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Discovered: March 15, 2016
Updated: March 16, 2016 1:48:21 PM
Type: Trojan
Systems Affected: Linux

Linux.Plagent is a Trojan horse that opens a back door on the compromised computer. It may also steal information.

Antivirus Protection Dates

  • Initial Rapid Release version May 20, 2016 revision 034
  • Latest Rapid Release version May 08, 2018 revision 003
  • Initial Daily Certified version May 20, 2016 revision 049
  • Latest Daily Certified version May 08, 2018 revision 023
  • Initial Weekly Certified release date March 16, 2016

Click here for a more detailed description of Rapid Release and Daily Certified virus definitions.

Writeup By: Héctor Navarro Martín

Discovered: March 15, 2016
Updated: March 16, 2016 1:48:21 PM
Type: Trojan
Systems Affected: Linux

When the Trojan is executed, it may create the following files:

  • /bin/ksysdefd
  • /bin/rsyncd
  • /usr/lib/systemd/system/rsyncd.service
  • /etc/systemd/system/
  • /usr/lib/cva-ssys/My_BD
  • ~/.config/dbus-notifier/dbus-inotifier
  • ~/.config/ksysdefd/ksysdefd
  • ~/.config/autostart/dbus-inotifier.desktop
  • ~/.local/cva-ssys/My_BD

The Trojan may modify the following file:
  • /etc/rc.local

The Trojan may prevent itself from executing if it is already running or the command was issues from the following command interpreter:
  • nash

The Trojan opens a back door on the compromised computer and may connect to one of the following command and control (C&C) servers:

The Trojan may perform the following actions:
  • Obtain a list of modules
  • Update the time interval between successful get requests
  • Update the time interval between connection tries
  • Save the time intervals in the registry
  • Find files
  • Read files
  • Write files
  • Delete files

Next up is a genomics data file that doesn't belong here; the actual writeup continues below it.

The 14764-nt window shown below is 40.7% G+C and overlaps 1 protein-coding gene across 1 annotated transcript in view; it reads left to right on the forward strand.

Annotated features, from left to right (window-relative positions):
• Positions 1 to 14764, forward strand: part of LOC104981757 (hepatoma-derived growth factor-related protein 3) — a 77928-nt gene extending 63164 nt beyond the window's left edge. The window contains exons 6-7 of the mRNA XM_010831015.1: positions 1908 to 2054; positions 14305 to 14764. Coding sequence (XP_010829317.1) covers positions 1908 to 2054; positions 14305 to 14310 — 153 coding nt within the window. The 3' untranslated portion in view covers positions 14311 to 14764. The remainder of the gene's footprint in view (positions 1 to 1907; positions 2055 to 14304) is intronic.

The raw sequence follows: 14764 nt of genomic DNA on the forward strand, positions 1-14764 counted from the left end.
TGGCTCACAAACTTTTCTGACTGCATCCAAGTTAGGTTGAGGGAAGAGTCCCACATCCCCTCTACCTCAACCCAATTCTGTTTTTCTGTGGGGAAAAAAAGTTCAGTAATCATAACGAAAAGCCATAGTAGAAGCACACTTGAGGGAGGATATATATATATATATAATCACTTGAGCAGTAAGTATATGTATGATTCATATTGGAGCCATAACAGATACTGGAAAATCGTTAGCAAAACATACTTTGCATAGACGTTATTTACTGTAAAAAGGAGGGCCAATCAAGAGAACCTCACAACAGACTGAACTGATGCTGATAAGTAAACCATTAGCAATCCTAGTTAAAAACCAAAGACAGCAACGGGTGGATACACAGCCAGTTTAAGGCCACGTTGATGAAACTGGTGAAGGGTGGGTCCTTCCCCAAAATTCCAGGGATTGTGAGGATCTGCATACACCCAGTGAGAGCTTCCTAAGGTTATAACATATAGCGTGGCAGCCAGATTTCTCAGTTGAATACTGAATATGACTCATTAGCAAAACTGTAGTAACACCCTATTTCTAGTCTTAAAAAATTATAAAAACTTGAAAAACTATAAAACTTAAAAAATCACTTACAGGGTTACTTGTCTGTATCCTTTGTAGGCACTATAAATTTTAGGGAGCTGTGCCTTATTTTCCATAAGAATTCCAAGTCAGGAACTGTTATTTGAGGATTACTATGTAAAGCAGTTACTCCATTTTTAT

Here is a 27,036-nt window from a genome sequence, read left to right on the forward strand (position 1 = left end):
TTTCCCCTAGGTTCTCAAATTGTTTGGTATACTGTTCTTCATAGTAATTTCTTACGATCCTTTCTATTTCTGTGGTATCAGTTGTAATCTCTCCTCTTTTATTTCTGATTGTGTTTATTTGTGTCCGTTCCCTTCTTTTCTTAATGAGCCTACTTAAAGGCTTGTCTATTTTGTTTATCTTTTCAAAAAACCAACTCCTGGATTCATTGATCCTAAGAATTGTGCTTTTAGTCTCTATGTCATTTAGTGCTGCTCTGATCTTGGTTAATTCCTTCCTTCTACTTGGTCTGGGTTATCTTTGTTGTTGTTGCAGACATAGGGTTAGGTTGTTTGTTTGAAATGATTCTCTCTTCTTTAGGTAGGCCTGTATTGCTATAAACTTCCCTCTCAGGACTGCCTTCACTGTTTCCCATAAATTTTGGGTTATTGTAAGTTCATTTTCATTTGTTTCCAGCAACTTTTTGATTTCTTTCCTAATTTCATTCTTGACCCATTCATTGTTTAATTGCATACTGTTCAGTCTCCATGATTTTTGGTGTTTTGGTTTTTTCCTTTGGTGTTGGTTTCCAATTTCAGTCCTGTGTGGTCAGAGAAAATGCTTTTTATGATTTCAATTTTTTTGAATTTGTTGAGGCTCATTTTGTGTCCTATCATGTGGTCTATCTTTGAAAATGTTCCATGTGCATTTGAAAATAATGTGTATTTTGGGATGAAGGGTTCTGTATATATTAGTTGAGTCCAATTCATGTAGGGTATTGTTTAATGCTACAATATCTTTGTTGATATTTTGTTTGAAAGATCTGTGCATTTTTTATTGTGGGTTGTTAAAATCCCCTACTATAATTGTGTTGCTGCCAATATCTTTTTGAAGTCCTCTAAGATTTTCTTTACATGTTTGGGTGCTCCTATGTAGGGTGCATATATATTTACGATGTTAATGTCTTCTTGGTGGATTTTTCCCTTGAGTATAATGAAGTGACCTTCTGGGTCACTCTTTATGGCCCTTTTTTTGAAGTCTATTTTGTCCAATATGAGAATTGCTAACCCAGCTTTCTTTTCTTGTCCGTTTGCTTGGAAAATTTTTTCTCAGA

• Execute files
  • Start a keylogger thread
  • Close a keylogger thread
  • Change settings
  • Capture screenshots
  • Start an interactive shell
  • Exit processes
  • Send process input
  • Obtain the status of the computer


Symantec Security Response encourages all users and administrators to adhere to the following basic security "best practices":

  • Use a firewall to block all incoming connections from the Internet to services that should not be publicly available. By default, you should deny all incoming connections and only allow services you explicitly want to offer to the outside world.
  • Enforce a password policy. Complex passwords make it difficult to crack password files on compromised computers. This helps to prevent or limit damage when a computer is compromised.
  • Ensure that programs and users of the computer use the lowest level of privileges necessary to complete a task. When prompted for a root or UAC password, ensure that the program asking for administration-level access is a legitimate application.
  • Disable AutoPlay to prevent the automatic launching of executable files on network and removable drives, and disconnect the drives when not required. If write access is not required, enable read-only mode if the option is available.